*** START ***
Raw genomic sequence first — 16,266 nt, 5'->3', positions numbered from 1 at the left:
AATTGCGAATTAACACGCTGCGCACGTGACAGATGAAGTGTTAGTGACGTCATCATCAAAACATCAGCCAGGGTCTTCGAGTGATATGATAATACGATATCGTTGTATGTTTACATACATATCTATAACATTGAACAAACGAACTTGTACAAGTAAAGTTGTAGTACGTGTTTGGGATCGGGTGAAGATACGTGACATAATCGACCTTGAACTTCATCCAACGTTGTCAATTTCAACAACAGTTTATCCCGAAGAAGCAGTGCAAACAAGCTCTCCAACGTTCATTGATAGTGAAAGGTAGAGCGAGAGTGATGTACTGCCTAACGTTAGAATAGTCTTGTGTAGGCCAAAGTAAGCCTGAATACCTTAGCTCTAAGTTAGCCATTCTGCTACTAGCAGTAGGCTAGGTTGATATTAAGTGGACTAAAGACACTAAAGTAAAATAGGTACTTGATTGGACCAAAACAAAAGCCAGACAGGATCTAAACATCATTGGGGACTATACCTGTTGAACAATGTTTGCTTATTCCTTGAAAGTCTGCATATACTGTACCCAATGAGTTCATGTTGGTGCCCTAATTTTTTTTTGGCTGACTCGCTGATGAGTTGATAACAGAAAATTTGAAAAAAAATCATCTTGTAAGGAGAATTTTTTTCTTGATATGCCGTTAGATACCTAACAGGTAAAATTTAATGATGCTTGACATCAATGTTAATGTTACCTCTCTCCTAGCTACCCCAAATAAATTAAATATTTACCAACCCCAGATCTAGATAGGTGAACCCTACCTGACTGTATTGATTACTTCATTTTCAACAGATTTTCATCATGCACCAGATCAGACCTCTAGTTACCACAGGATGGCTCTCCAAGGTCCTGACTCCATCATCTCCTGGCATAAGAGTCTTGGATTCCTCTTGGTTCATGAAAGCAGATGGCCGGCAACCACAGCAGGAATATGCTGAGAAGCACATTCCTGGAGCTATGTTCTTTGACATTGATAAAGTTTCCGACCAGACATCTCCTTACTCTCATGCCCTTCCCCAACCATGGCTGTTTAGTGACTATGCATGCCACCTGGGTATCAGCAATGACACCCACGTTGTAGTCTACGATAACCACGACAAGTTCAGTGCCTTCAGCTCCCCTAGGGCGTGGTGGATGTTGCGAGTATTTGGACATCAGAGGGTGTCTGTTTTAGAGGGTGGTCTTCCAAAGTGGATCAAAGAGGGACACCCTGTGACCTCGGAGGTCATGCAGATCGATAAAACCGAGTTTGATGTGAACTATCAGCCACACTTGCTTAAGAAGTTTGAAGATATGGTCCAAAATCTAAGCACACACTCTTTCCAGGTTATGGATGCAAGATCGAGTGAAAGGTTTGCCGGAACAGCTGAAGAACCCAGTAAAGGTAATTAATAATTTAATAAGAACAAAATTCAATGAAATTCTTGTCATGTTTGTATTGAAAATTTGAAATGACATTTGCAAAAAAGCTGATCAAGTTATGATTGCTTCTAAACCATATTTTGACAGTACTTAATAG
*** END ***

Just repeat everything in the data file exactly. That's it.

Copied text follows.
Raw genomic sequence first — 16,266 nt, 5'->3', positions numbered from 1 at the left:
AATTGCGAATTAACACGCTGCGCACGTGACAGATGAAGTGTTAGTGACGTCATCATCAAAACATCAGCCAGGGTCTTCGAGTGATATGATAATACGATATCGTTGTATGTTTACATACATATCTATAACATTGAACAAACGAACTTGTACAAGTAAAGTTGTAGTACGTGTTTGGGATCGGGTGAAGATACGTGACATAATCGACCTTGAACTTCATCCAACGTTGTCAATTTCAACAACAGTTTATCCCGAAGAAGCAGTGCAAACAAGCTCTCCAACGTTCATTGATAGTGAAAGGTAGAGCGAGAGTGATGTACTGCCTAACGTTAGAATAGTCTTGTGTAGGCCAAAGTAAGCCTGAATACCTTAGCTCTAAGTTAGCCATTCTGCTACTAGCAGTAGGCTAGGTTGATATTAAGTGGACTAAAGACACTAAAGTAAAATAGGTACTTGATTGGACCAAAACAAAAGCCAGACAGGATCTAAACATCATTGGGGACTATACCTGTTGAACAATGTTTGCTTATTCCTTGAAAGTCTGCATATACTGTACCCAATGAGTTCATGTTGGTGCCCTAATTTTTTTTTGGCTGACTCGCTGATGAGTTGATAACAGAAAATTTGAAAAAAAATCATCTTGTAAGGAGAATTTTTTTCTTGATATGCCGTTAGATACCTAACAGGTAAAATTTAATGATGCTTGACATCAATGTTAATGTTACCTCTCTCCTAGCTACCCCAAATAAATTAAATATTTACCAACCCCAGATCTAGATAGGTGAACCCTACCTGACTGTATTGATTACTTCATTTTCAACAGATTTTCATCATGCACCAGATCAGACCTCTAGTTACCACAGGATGGCTCTCCAAGGTCCTGACTCCATCATCTCCTGGCATAAGAGTCTTGGATTCCTCTTGGTTCATGAAAGCAGATGGCCGGCAACCACAGCAGGAATATGCTGAGAAGCACATTCCTGGAGCTATGTTCTTTGACATTGATAAAGTTTCCGACCAGACATCTCCTTACTCTCATGCCCTTCCCCAACCATGGCTGTTTAGTGACTATGCATGCCACCTGGGTATCAGCAATGACACCCACGTTGTAGTCTACGATAACCACGACAAGTTCAGTGCCTTCAGCTCCCCTAGGGCGTGGTGGATGTTGCGAGTATTTGGACATCAGAGGGTGTCTGTTTTAGAGGGTGGTCTTCCAAAGTGGATCAAAGAGGGACACCCTGTGACCTCGGAGGTCATGCAGATCGATAAAACCGAGTTTGATGTGAACTATCAGCCACACTTGCTTAAGAAGTTTGAAGATATGGTCCAAAATCTAAGCACACACTCTTTCCAGGTTATGGATGCAAGATCGAGTGAAAGGTTTGCCGGAACAGCTGAAGAACCCAGTAAAGGTAATTAATAATTTAATAAGAACAAAATTCAATGAAATTCTTGTCATGTTTGTATTGAAAATTTGAAATGACATTTGCAAAAAAGCTGATCAAGTTATGATTGCTTCTAAACCATATTTTGACAGTACTTAATAG